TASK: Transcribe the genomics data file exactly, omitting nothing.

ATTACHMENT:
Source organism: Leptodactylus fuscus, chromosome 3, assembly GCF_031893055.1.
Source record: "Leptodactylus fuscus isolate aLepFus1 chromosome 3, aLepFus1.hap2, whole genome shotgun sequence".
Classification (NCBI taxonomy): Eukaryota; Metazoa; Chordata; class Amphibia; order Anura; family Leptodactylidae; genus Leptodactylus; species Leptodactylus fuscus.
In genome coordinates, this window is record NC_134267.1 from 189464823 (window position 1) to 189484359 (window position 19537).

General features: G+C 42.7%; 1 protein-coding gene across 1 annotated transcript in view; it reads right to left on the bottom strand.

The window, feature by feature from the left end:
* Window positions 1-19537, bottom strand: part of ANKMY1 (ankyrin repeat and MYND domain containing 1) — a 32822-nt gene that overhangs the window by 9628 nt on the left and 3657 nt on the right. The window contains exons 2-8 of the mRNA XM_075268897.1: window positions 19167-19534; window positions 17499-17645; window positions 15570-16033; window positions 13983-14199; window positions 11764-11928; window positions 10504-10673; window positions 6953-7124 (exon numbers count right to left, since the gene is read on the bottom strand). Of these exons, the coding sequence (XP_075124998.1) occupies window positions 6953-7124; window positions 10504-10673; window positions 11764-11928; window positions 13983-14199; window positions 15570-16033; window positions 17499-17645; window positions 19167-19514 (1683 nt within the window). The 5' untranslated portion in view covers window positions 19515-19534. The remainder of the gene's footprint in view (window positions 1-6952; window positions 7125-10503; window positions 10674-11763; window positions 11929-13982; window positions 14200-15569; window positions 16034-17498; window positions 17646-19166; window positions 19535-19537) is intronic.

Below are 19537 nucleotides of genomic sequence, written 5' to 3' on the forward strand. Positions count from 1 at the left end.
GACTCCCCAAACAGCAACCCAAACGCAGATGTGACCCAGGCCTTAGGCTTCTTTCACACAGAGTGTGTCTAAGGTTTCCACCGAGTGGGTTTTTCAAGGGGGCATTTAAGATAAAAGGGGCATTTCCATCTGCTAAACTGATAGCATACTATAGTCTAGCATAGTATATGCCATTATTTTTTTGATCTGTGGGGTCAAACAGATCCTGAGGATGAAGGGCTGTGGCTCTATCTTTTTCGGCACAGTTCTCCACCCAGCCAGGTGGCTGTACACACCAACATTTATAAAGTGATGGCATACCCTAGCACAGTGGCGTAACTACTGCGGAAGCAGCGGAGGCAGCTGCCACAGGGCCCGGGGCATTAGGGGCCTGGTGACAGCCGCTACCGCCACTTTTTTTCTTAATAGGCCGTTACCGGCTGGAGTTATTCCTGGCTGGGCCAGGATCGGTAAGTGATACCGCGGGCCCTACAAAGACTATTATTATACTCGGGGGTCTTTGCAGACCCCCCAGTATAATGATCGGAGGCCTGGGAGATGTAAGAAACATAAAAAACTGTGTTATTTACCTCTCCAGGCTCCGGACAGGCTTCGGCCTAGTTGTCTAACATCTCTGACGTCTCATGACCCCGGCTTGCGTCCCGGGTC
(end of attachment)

Source organism: Leptodactylus fuscus, chromosome 3, assembly GCF_031893055.1.
Source record: "Leptodactylus fuscus isolate aLepFus1 chromosome 3, aLepFus1.hap2, whole genome shotgun sequence".
Classification (NCBI taxonomy): Eukaryota; Metazoa; Chordata; class Amphibia; order Anura; family Leptodactylidae; genus Leptodactylus; species Leptodactylus fuscus.
In genome coordinates, this window is record NC_134267.1 from 189464823 (window position 1) to 189484359 (window position 19537).

General features: G+C 42.7%; 1 protein-coding gene across 1 annotated transcript in view; it reads right to left on the bottom strand.

The window, feature by feature from the left end:
* Window positions 1-19537, bottom strand: part of ANKMY1 (ankyrin repeat and MYND domain containing 1) — a 32822-nt gene that overhangs the window by 9628 nt on the left and 3657 nt on the right. The window contains exons 2-8 of the mRNA XM_075268897.1: window positions 19167-19534; window positions 17499-17645; window positions 15570-16033; window positions 13983-14199; window positions 11764-11928; window positions 10504-10673; window positions 6953-7124 (exon numbers count right to left, since the gene is read on the bottom strand). Of these exons, the coding sequence (XP_075124998.1) occupies window positions 6953-7124; window positions 10504-10673; window positions 11764-11928; window positions 13983-14199; window positions 15570-16033; window positions 17499-17645; window positions 19167-19514 (1683 nt within the window). The 5' untranslated portion in view covers window positions 19515-19534. The remainder of the gene's footprint in view (window positions 1-6952; window positions 7125-10503; window positions 10674-11763; window positions 11929-13982; window positions 14200-15569; window positions 16034-17498; window positions 17646-19166; window positions 19535-19537) is intronic.

Below are 19537 nucleotides of genomic sequence, written 5' to 3' on the forward strand. Positions count from 1 at the left end.
GACTCCCCAAACAGCAACCCAAACGCAGATGTGACCCAGGCCTTAGGCTTCTTTCACACAGAGTGTGTCTAAGGTTTCCACCGAGTGGGTTTTTCAAGGGGGCATTTAAGATAAAAGGGGCATTTCCATCTGCTAAACTGATAGCATACTATAGTCTAGCATAGTATATGCCATTATTTTTTTGATCTGTGGGGTCAAACAGATCCTGAGGATGAAGGGCTGTGGCTCTATCTTTTTCGGCACAGTTCTCCACCCAGCCAGGTGGCTGTACACACCAACATTTATAAAGTGATGGCATACCCTAGCACAGTGGCGTAACTACTGCGGAAGCAGCGGAGGCAGCTGCCACAGGGCCCGGGGCATTAGGGGCCTGGTGACAGCCGCTACCGCCACTTTTTTTCTTAATAGGCCGTTACCGGCTGGAGTTATTCCTGGCTGGGCCAGGATCGGTAAGTGATACCGCGGGCCCTACAAAGACTATTATTATACTCGGGGGTCTTTGCAGACCCCCCAGTATAATGATCGGAGGCCTGGGAGATGTAAGAAACATAAAAAACTGTGTTATTTACCTCTCCAGGCTCCGGACAGGCTTCGGCCTAGTTGTCTAACATCTCTGACGTCTCATGACCCCGGCTTGCGTCCCGGGTC